With Siri, Apple has moved the on-device voice recognition engine, called Voice Control,
firmly to the cloud. This means that the universal ability Apple used to have, whether you had data connectivity or not, to call friends and family by talking to the phone, is no longer there.
Is this a bad regression?
On the face of it, this is a tremendous regression – you now have to ‘pay’ to use a capability that was previously ‘free’ – either through the use of data minutes, or through a WiFi connection of sorts.
In addition, even with fast 3G connections, the latency to call someone in the addressbook is very noticeable now, with a round-trip conversation with a cloud-hosted Siri required, before a simple call can be made.
Or a masterstroke to get a free ‘Gold Set’ data?
This might actually be an incredible masterstroke.
First, as it turns out, Voice Control was used to call up people – something you can’t do if you’re not connected at all. And, if you are connected to the network, it’s increasingly likely that you have data availability too. This is why, for the vast majority of people, there will be no noticeable degradation in functionality or quality of experience.
But just see what Apple gets for free! By moving even voice calling to the cloud, Apple gets their hands on valuable data to train its voice recognition engine – what we in the industry would call a ‘Gold Set’.
Here’s why. Let’s say you ask Siri, in your native accent, ‘Call John Appleseed’. Siri tries hard, and makes a reasonable guess that you did, indeed, mean to call John. The call gets connected, and you have a nice fictitious conversation with Mr Appleseed.
Now, Siri knows with certainty that the sound sample you uttered did represent the phrase ‘Call John Appleseed’. This can be used to train a model for your own voice, or generalize it to all English speakers, or even create a model for ‘People living in US speaking with a South Asian accent’.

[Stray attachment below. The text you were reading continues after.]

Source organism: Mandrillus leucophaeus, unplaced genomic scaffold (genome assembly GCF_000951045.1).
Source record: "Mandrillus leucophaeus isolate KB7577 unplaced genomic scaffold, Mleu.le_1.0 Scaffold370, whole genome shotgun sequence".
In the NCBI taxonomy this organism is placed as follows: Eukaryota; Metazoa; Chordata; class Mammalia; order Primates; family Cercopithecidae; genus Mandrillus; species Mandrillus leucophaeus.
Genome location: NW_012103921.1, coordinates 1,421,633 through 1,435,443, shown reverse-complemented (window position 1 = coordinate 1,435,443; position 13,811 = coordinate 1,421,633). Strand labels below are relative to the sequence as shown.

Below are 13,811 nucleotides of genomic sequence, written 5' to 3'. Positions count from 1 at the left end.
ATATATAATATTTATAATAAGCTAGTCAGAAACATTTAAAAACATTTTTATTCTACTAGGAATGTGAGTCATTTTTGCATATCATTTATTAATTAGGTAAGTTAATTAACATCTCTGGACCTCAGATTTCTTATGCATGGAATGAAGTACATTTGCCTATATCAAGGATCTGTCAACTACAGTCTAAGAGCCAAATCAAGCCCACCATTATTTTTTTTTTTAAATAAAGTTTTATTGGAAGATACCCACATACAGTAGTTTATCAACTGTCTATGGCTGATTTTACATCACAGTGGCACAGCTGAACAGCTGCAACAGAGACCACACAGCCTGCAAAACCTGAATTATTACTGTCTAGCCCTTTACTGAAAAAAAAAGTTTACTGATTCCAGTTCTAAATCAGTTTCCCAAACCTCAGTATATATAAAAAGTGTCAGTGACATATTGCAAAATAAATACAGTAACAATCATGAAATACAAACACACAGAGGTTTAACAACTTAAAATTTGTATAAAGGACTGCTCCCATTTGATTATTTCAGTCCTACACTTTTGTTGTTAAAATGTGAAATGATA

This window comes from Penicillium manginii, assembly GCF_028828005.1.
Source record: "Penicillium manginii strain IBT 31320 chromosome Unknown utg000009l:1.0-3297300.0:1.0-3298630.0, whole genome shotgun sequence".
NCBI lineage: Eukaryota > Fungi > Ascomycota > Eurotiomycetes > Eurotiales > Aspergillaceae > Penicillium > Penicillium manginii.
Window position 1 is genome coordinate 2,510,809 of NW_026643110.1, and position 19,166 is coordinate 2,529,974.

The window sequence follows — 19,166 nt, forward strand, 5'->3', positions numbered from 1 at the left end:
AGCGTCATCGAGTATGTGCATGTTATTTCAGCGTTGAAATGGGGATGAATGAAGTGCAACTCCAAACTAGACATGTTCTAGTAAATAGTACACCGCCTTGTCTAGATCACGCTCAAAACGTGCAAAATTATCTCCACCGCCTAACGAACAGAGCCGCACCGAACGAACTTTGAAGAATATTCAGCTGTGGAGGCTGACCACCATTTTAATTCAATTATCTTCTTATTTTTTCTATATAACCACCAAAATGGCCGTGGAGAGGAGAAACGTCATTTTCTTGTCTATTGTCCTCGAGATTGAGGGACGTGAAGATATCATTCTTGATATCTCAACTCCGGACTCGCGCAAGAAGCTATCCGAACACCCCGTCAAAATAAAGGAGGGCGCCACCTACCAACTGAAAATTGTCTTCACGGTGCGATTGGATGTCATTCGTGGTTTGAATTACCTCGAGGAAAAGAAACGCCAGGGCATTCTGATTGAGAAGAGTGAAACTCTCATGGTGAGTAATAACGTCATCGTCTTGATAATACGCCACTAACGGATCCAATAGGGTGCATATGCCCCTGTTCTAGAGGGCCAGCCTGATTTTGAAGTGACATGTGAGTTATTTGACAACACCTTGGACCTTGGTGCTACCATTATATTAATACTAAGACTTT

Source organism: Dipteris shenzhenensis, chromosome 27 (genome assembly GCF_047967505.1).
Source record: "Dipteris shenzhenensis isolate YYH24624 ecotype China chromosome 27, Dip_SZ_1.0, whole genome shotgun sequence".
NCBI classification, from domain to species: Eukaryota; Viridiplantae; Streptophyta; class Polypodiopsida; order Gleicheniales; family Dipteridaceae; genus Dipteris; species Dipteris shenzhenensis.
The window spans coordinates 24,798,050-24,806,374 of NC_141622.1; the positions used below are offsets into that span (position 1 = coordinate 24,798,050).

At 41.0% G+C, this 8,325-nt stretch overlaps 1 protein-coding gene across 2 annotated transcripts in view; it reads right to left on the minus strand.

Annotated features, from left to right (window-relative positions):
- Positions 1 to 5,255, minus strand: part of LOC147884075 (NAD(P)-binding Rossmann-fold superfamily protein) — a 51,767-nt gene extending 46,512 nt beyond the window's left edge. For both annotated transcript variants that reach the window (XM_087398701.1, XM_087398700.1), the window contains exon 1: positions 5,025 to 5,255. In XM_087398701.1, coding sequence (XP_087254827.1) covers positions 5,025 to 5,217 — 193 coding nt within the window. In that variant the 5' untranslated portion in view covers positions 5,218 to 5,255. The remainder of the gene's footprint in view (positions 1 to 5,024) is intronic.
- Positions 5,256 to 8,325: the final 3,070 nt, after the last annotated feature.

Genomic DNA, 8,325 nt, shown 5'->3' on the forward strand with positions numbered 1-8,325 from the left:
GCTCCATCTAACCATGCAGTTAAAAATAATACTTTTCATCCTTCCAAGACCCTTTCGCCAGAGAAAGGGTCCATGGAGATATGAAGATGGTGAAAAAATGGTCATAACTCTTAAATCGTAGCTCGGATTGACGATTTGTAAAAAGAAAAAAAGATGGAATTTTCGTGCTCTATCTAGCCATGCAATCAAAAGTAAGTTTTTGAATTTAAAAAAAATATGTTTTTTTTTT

Blue-underlined words are your friend
Siri underlines words that it has trouble understanding in blue (see image above). Click on them to choose an alternate word – I won’t be surprised if this correction is used by Apple to refine an existing model, too.
S*** that Siri says – also valuable learning data
Each time a Siri conversation becomes a meme, and gets played out in countless iPhones 4S’ around the world, more Gold Set data gets created. In essence, Apple gets millions of voice samples, across countries all over the globe, saying the phrase ‘Siri, tell me a joke’. This data isn’t anonymous – it’s tied to the user who owns the phone, and thus serves to improve a potentially specific model, instead of it being a waste of Apple’s cloud resources.
In this remarkable sense, such interactions with Siri – calling people, and doing funny interactions with Siri, is a much better way of providing language training data to a voice recognition engine, instead of needing to recite a preordained passage from a book, as was the norm with early voice recognition software.
My voice data, and trusting Apple
An ex-Siri engineer remarked recently that Apple had the trust needed to build a compelling product (not just technology) like Siri:
For Siri to be really effective, it has to learn a great deal about the user. If it knows where you work, where you live and what kind of places you like to go, it can really start to tailor itself as it becomes an expert on you individually. This requires a great deal of trust in the institution collecting this data. Siri didn’t have this, but Apple has earned their street cred.
I have no doubt Apple is building advanced personal or clique language models using the data they’re getting from Siri usage, and I can’t wait for Siri to start understanding my supposedly hard to understand accent well!